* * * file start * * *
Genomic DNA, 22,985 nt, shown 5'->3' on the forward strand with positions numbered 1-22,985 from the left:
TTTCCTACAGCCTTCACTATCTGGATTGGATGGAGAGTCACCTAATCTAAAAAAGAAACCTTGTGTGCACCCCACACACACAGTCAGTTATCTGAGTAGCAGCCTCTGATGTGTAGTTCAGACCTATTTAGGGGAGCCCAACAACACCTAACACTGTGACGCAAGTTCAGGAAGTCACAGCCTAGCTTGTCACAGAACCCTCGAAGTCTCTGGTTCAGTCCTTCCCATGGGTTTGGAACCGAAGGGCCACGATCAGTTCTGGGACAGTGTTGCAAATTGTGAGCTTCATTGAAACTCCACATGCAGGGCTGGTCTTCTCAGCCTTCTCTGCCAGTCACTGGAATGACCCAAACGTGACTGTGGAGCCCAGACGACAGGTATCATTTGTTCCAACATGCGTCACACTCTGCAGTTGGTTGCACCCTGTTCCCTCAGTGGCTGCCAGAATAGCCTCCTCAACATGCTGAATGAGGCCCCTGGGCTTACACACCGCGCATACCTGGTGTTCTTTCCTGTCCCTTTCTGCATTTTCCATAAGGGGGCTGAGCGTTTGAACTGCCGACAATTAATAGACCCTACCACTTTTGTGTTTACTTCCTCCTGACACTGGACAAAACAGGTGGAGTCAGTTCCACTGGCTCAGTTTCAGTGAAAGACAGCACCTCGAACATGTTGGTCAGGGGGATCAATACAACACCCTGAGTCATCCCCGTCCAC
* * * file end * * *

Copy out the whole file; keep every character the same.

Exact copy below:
Genomic DNA, 22,985 nt, shown 5'->3' on the forward strand with positions numbered 1-22,985 from the left:
TTTCCTACAGCCTTCACTATCTGGATTGGATGGAGAGTCACCTAATCTAAAAAAGAAACCTTGTGTGCACCCCACACACACAGTCAGTTATCTGAGTAGCAGCCTCTGATGTGTAGTTCAGACCTATTTAGGGGAGCCCAACAACACCTAACACTGTGACGCAAGTTCAGGAAGTCACAGCCTAGCTTGTCACAGAACCCTCGAAGTCTCTGGTTCAGTCCTTCCCATGGGTTTGGAACCGAAGGGCCACGATCAGTTCTGGGACAGTGTTGCAAATTGTGAGCTTCATTGAAACTCCACATGCAGGGCTGGTCTTCTCAGCCTTCTCTGCCAGTCACTGGAATGACCCAAACGTGACTGTGGAGCCCAGACGACAGGTATCATTTGTTCCAACATGCGTCACACTCTGCAGTTGGTTGCACCCTGTTCCCTCAGTGGCTGCCAGAATAGCCTCCTCAACATGCTGAATGAGGCCCCTGGGCTTACACACCGCGCATACCTGGTGTTCTTTCCTGTCCCTTTCTGCATTTTCCATAAGGGGGCTGAGCGTTTGAACTGCCGACAATTAATAGACCCTACCACTTTTGTGTTTACTTCCTCCTGACACTGGACAAAACAGGTGGAGTCAGTTCCACTGGCTCAGTTTCAGTGAAAGACAGCACCTCGAACATGTTGGTCAGGGGGATCAATACAACACCCTGAGTCATCCCCGTCCAC